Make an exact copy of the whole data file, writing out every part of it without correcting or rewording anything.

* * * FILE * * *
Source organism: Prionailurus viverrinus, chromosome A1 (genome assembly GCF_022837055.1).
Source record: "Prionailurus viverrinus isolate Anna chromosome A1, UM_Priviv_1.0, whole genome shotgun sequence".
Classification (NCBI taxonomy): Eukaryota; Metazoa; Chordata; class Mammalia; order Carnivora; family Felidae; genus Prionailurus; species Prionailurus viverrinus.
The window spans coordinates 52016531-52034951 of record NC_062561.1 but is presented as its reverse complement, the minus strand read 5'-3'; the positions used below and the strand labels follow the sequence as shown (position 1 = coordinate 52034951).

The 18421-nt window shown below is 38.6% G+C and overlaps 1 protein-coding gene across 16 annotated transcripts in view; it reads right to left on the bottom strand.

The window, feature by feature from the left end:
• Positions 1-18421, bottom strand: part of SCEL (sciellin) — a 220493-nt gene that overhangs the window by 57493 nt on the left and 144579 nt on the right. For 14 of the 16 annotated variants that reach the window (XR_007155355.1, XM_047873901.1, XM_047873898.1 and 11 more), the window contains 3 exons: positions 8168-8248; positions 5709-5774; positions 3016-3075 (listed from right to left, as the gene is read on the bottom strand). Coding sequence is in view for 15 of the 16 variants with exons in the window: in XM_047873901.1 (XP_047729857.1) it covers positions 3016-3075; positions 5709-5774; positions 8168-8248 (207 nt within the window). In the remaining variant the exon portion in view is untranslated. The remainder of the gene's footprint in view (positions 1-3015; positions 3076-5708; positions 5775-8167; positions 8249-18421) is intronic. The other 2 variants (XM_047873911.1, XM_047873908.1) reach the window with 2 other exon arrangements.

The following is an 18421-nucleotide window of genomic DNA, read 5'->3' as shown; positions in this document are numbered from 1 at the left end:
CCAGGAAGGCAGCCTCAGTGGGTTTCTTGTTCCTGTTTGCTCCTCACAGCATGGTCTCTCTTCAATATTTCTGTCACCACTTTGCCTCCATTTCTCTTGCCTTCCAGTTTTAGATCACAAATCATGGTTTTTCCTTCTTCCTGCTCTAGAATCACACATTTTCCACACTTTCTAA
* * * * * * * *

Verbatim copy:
Source organism: Prionailurus viverrinus, chromosome A1 (genome assembly GCF_022837055.1).
Source record: "Prionailurus viverrinus isolate Anna chromosome A1, UM_Priviv_1.0, whole genome shotgun sequence".
Classification (NCBI taxonomy): Eukaryota; Metazoa; Chordata; class Mammalia; order Carnivora; family Felidae; genus Prionailurus; species Prionailurus viverrinus.
The window spans coordinates 52016531-52034951 of record NC_062561.1 but is presented as its reverse complement, the minus strand read 5'-3'; the positions used below and the strand labels follow the sequence as shown (position 1 = coordinate 52034951).

The 18421-nt window shown below is 38.6% G+C and overlaps 1 protein-coding gene across 16 annotated transcripts in view; it reads right to left on the bottom strand.

The window, feature by feature from the left end:
• Positions 1-18421, bottom strand: part of SCEL (sciellin) — a 220493-nt gene that overhangs the window by 57493 nt on the left and 144579 nt on the right. For 14 of the 16 annotated variants that reach the window (XR_007155355.1, XM_047873901.1, XM_047873898.1 and 11 more), the window contains 3 exons: positions 8168-8248; positions 5709-5774; positions 3016-3075 (listed from right to left, as the gene is read on the bottom strand). Coding sequence is in view for 15 of the 16 variants with exons in the window: in XM_047873901.1 (XP_047729857.1) it covers positions 3016-3075; positions 5709-5774; positions 8168-8248 (207 nt within the window). In the remaining variant the exon portion in view is untranslated. The remainder of the gene's footprint in view (positions 1-3015; positions 3076-5708; positions 5775-8167; positions 8249-18421) is intronic. The other 2 variants (XM_047873911.1, XM_047873908.1) reach the window with 2 other exon arrangements.

The following is an 18421-nucleotide window of genomic DNA, read 5'->3' as shown; positions in this document are numbered from 1 at the left end:
CCAGGAAGGCAGCCTCAGTGGGTTTCTTGTTCCTGTTTGCTCCTCACAGCATGGTCTCTCTTCAATATTTCTGTCACCACTTTGCCTCCATTTCTCTTGCCTTCCAGTTTTAGATCACAAATCATGGTTTTTCCTTCTTCCTGCTCTAGAATCACACATTTTCCACACTTTCTAA